Hart began his work 15 years ago as a promoter for the Christian metal band Stryper. A former Navy drug counselor who was raised Presbyterian and graduated from the more Baptist-oriented Talbot Theological Seminary, Hart saw teens with profound emotional needs who wouldn’t fit into any church youth group.
Hart started home groups for the goths, who dislike crowds. He urges them to give up drugs, promiscuity, cutting themselves and other self-destructive habits, but he urges their parents not to condemn the whole lifestyle.
Unlike some youth subcultures that believe in God but reject organized religion, goths often reject God but keep religious trappings, Hart said. Most religious goths are self-styled practitioners of Wicca, an ancient Celtic nature religion, he said, while others dabble in spiritualism, a religion that tries to communicate with the dead through seances. Few are Satanists, Hart said.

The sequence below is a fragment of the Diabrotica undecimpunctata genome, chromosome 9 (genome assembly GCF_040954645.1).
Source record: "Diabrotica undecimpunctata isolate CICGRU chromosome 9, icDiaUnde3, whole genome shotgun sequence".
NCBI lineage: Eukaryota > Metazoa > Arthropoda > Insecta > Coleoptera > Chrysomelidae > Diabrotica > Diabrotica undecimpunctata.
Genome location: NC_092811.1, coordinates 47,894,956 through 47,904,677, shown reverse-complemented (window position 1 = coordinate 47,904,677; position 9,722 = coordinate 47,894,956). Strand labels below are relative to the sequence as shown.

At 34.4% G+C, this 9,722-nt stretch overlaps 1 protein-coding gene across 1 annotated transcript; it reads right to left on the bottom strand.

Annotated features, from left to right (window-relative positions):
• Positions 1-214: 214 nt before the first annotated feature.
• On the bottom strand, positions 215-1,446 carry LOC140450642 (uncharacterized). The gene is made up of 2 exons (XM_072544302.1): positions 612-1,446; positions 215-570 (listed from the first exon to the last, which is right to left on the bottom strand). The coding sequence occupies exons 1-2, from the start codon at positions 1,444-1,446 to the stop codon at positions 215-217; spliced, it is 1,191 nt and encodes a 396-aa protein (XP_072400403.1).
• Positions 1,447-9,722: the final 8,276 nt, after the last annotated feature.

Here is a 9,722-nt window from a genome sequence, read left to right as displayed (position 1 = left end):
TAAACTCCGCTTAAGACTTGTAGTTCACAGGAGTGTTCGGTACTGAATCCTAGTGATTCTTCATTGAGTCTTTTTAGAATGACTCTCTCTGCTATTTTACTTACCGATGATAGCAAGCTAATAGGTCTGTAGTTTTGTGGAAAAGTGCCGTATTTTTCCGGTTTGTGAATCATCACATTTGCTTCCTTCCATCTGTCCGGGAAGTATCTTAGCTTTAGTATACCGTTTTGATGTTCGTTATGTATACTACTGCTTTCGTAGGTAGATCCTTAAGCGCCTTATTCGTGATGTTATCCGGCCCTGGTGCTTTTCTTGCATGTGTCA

They can relate to the Jesus whose own friends failed to understand him, Hart said. He tells them that vampirism is a counterfeit of the life given them through the blood of Jesus, that his crucifixion was the piercing to end all piercing.
– Source: Goths: Morose outcasts in dire need of acceptance, Post-Gazette, USA, Apr. 27, 1999